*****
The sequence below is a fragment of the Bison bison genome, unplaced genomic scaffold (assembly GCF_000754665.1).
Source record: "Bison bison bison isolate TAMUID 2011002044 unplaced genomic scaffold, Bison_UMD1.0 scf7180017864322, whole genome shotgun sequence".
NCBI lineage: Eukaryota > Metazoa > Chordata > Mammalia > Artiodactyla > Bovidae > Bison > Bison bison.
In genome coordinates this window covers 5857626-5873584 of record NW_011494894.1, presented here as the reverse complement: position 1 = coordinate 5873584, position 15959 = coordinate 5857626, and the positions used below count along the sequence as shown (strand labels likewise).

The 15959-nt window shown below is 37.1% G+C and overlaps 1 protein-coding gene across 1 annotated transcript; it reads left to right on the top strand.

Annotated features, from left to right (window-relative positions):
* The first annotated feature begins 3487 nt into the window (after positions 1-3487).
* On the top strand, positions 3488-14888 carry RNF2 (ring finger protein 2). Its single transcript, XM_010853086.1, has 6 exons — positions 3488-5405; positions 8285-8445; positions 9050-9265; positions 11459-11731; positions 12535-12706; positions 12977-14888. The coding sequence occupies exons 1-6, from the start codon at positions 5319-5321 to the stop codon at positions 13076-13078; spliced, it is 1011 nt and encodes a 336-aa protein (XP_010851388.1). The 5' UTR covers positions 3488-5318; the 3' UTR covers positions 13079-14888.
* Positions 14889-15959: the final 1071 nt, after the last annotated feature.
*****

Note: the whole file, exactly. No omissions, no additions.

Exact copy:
The sequence below is a fragment of the Bison bison genome, unplaced genomic scaffold (assembly GCF_000754665.1).
Source record: "Bison bison bison isolate TAMUID 2011002044 unplaced genomic scaffold, Bison_UMD1.0 scf7180017864322, whole genome shotgun sequence".
NCBI lineage: Eukaryota > Metazoa > Chordata > Mammalia > Artiodactyla > Bovidae > Bison > Bison bison.
In genome coordinates this window covers 5857626-5873584 of record NW_011494894.1, presented here as the reverse complement: position 1 = coordinate 5873584, position 15959 = coordinate 5857626, and the positions used below count along the sequence as shown (strand labels likewise).

The 15959-nt window shown below is 37.1% G+C and overlaps 1 protein-coding gene across 1 annotated transcript; it reads left to right on the top strand.

Annotated features, from left to right (window-relative positions):
* The first annotated feature begins 3487 nt into the window (after positions 1-3487).
* On the top strand, positions 3488-14888 carry RNF2 (ring finger protein 2). Its single transcript, XM_010853086.1, has 6 exons — positions 3488-5405; positions 8285-8445; positions 9050-9265; positions 11459-11731; positions 12535-12706; positions 12977-14888. The coding sequence occupies exons 1-6, from the start codon at positions 5319-5321 to the stop codon at positions 13076-13078; spliced, it is 1011 nt and encodes a 336-aa protein (XP_010851388.1). The 5' UTR covers positions 3488-5318; the 3' UTR covers positions 13079-14888.
* Positions 14889-15959: the final 1071 nt, after the last annotated feature.